Tree of Consanguinity XVI (Our Landscape)
1997
60.12" x 45"
Painting, oil, ink, crayon and paper collage on canvas
signed, dated and titled on verso

About the Artist
(1956)
Robert Kelly (born 1956) is an American artist. He is currently based in New York City. He was born in Santa Fe, New Mexico, and studied at Harvard University, Cambridge, Massachusetts, (B.A. 1978).

His paintings have been acquired by public and private collections in Europe and the United States, including The Whitney Museum of American Art, New York, NY; The Brooklyn Museum, Brooklyn, NY; The Museum of Fine Arts, Santa Fe, NM; Milwaukee Art Museum, Milwaukee, WI; Smith College Art Museum, Northampton MA; Jane Voorhees Zimmerli Art Museum, Rutger's University, NJ; Montgomery Museum of Fine Arts, Montgomery; The Fogg Museum, Cambridge, MA; The Margulies Collection, Miami, FL; and the McNay Art Museum, San Antonio, TX.

Kelly has traveled throughout the United States, Europe, North Africa, the Near East, and Nepal. His work often incorporates unusual materials from his journeys, among them vintage posters and printed antique paper, obscured and layered in saturated pigments on a canvas faintly scored with irregular grids. Kelly's paintings have been likened to palimpsests and his method described as one of building "meticulously on inhabited ground, layering materials, documents, and signs, covering them, wiping out their beauty, nearly, but allowing something of the labor and their languages to persist."

He worked as a commercial photographer for Polaroid in Cambridge, Massachusetts, and completed residencies at The MacDowell Colony and The Károlyi Foundation, Vence, France, before devoting himself entirely to painting in 1982. His work has been the subject of more than forty-five solo shows at venues in North America and Europe, including Spazio Bianco/AR Contemporary Art, Milan, Italy; Leslie Feely Fine Art, New York; and The John Berggruen Gallery, San Francisco, California. He has participated in more than one hundred group shows in the United States and abroad.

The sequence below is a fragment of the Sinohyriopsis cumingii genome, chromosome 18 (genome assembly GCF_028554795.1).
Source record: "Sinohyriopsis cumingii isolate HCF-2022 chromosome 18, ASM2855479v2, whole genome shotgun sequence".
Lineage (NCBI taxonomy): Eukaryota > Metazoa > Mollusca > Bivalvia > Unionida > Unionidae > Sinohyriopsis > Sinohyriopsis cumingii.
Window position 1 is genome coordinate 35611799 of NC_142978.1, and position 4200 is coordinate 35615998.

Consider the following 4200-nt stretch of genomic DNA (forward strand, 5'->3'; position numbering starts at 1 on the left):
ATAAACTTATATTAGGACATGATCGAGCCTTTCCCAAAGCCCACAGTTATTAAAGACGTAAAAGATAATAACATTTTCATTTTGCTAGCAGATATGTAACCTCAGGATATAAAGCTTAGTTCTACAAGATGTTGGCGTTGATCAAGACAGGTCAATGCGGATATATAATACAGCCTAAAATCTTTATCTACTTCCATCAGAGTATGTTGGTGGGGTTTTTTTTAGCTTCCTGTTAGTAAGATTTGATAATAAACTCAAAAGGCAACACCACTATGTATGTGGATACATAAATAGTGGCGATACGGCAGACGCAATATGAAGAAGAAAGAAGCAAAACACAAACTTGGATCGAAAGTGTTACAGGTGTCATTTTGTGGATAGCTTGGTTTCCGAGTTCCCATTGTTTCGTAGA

Robert Kelly's influences include the De Stijl movement, Malevich and Mondrian and modernists like Bauhaus, Joaquin Torres-Garcia, Guston, Diebenkorn, Schwitters, Blinky Palermo and Brazilian Neo-Concretists Lydia Clark and Helio Oiticica.[4] Kelly himself cites Hans Arp, Myron Stout, Tony Smith, Brancusi, Calder, Bill Traylor, Louise Bourgeois, and Ellsworth Kelly.

Reviews and Commentary
"Kelly compares his work method to the practice of a stonemason building a wall, setting the components in place as they rise with an astuteness and precision found in the process of composing formal puzzles. Addressing the full expanse of a canvas covered entirely with paper, he masterfully builds up his surface with the pared down tools of line, form and color. Given their remarkable elegance, sheen and tactile qualities, the paintings invite drop-dead awe." Edward Leffingwell, Robert Kelly: Paper Trails

"In these works the sophisticated play between translucency and opacity, representation and abstraction conflates past and present—be it the history of art or of a psyche." Hilarie M. Sheets, Art in America

"[His] process yields the self-sustaining and harmonious 'rightness' of so much of Kelly's work, a sense that each form could never be other than it is; were it sharper, more obtuse, or thicker, each angle, curve, or horizontal band would collapse into formlessness. Kelly's compositions are held in such perfect moments of balance..." João Ribas, Robert Kelly: Praxis and Poesis.

"The works are paradoxical: by disassembling and then reassembling the pieces, Kelly seems to undermine visual 'completeness' by a fragmented presentation. Yet it nonetheless feels as though the image is a cohesive whole." Melissa Kuntz, Art in America.

"Confronted as all artists are now with the exhaustion of subjectivity, Robert Kelly insists on the capacity of painting to mediate subjective apprehension through symbolic forms and sensual experience. Nothing less." Lyle Rexer, Robert Kelly: Painting's Place.

"Robert Kelly's art is exemplary. It reveals an intelligence that is as alert and modern as one could wish but is at the same time saturated in the knowledge of other times and places." John Ash, Robert Kelly: Painting History